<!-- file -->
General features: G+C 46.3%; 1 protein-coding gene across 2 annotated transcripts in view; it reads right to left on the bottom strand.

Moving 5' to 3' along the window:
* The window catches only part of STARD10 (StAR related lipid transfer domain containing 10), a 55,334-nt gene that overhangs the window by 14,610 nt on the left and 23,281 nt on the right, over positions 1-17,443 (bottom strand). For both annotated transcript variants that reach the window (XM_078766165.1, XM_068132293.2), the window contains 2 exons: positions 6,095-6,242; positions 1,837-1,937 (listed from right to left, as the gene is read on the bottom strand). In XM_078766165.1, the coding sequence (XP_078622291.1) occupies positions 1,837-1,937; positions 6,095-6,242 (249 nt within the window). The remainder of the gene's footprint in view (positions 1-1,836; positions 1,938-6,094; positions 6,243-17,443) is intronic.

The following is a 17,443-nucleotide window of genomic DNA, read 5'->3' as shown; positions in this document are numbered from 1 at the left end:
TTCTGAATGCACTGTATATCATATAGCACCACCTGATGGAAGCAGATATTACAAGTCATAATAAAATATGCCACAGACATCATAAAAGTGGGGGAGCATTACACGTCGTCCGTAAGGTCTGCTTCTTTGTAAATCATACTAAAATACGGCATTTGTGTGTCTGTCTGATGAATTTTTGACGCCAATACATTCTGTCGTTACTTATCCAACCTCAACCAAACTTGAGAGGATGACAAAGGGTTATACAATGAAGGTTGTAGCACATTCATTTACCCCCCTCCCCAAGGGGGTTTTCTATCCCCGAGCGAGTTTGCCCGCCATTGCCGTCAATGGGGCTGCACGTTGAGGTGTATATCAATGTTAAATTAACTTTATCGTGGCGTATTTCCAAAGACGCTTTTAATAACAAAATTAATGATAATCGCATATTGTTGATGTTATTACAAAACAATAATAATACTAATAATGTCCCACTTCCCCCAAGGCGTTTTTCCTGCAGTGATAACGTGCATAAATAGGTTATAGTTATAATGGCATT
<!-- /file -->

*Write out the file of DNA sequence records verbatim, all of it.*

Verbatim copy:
General features: G+C 46.3%; 1 protein-coding gene across 2 annotated transcripts in view; it reads right to left on the bottom strand.

Moving 5' to 3' along the window:
* The window catches only part of STARD10 (StAR related lipid transfer domain containing 10), a 55,334-nt gene that overhangs the window by 14,610 nt on the left and 23,281 nt on the right, over positions 1-17,443 (bottom strand). For both annotated transcript variants that reach the window (XM_078766165.1, XM_068132293.2), the window contains 2 exons: positions 6,095-6,242; positions 1,837-1,937 (listed from right to left, as the gene is read on the bottom strand). In XM_078766165.1, the coding sequence (XP_078622291.1) occupies positions 1,837-1,937; positions 6,095-6,242 (249 nt within the window). The remainder of the gene's footprint in view (positions 1-1,836; positions 1,938-6,094; positions 6,243-17,443) is intronic.

The following is a 17,443-nucleotide window of genomic DNA, read 5'->3' as shown; positions in this document are numbered from 1 at the left end:
TTCTGAATGCACTGTATATCATATAGCACCACCTGATGGAAGCAGATATTACAAGTCATAATAAAATATGCCACAGACATCATAAAAGTGGGGGAGCATTACACGTCGTCCGTAAGGTCTGCTTCTTTGTAAATCATACTAAAATACGGCATTTGTGTGTCTGTCTGATGAATTTTTGACGCCAATACATTCTGTCGTTACTTATCCAACCTCAACCAAACTTGAGAGGATGACAAAGGGTTATACAATGAAGGTTGTAGCACATTCATTTACCCCCCTCCCCAAGGGGGTTTTCTATCCCCGAGCGAGTTTGCCCGCCATTGCCGTCAATGGGGCTGCACGTTGAGGTGTATATCAATGTTAAATTAACTTTATCGTGGCGTATTTCCAAAGACGCTTTTAATAACAAAATTAATGATAATCGCATATTGTTGATGTTATTACAAAACAATAATAATACTAATAATGTCCCACTTCCCCCAAGGCGTTTTTCCTGCAGTGATAACGTGCATAAATAGGTTATAGTTATAATGGCATT